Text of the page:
Alliance Labs recently explored the creation and use of transcripts and captions for online video. Here are some key points from the post:
- Transcripts and captions differ on purpose and context.
- A transcript is the text version of a multimedia file. You can read a transcript without playing the video file.
- Captions appear while the video is playing, to provide a synced text version of the audio.
- To be accessible to the maximum number of users, web multimedia should include both synchronized captions AND a descriptive transcript.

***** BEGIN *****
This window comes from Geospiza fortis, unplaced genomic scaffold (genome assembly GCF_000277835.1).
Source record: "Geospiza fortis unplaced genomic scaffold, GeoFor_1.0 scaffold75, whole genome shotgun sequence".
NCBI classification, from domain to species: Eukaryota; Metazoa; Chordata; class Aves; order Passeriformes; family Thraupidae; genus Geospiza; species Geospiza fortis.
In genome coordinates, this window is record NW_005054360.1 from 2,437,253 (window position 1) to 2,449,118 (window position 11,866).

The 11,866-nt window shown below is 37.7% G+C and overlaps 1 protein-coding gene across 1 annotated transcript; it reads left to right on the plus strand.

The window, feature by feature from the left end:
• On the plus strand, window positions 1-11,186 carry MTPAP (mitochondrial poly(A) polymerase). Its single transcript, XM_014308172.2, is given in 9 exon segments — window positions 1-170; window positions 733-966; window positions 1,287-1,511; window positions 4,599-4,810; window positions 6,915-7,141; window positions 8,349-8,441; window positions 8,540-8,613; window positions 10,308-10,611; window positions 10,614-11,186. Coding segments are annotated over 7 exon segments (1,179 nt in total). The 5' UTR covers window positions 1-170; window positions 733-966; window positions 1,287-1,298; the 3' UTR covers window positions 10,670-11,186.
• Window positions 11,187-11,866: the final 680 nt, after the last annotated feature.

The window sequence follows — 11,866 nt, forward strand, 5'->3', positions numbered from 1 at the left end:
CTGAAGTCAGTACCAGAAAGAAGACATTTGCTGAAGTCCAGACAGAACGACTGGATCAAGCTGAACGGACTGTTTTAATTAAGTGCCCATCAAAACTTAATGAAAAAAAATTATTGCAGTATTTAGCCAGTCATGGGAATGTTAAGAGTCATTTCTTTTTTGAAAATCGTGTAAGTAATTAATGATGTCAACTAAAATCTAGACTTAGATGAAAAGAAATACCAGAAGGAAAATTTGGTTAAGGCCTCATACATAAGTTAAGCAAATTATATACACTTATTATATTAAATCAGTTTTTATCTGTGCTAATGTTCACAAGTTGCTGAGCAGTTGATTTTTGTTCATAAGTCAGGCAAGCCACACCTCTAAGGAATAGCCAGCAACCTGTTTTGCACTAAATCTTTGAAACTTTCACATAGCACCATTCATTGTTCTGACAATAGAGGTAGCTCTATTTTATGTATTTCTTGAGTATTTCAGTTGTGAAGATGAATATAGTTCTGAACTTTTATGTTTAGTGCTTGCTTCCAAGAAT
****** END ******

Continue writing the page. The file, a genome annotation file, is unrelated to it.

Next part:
- YouTube has some built-in accessibility features, but there are many captioning and transcribing services.
- Although both caption and transcribing produce files consisting of written text, it may not be feasible to adapt one to create the other: you may need a separate service for each.
The Alliance Labs post, below, includes their findings about which services worked best for their purposes. You may need to do your own experiments; many companies will provide sample files that can help you choose which service will work best for you.
Our experiment For this experiment we selected two videos that were released with the Building Cultural Audiences website. The first step was to select our transcription and captioning services. Based on a Google search for “video transcriptions,” we identified five services.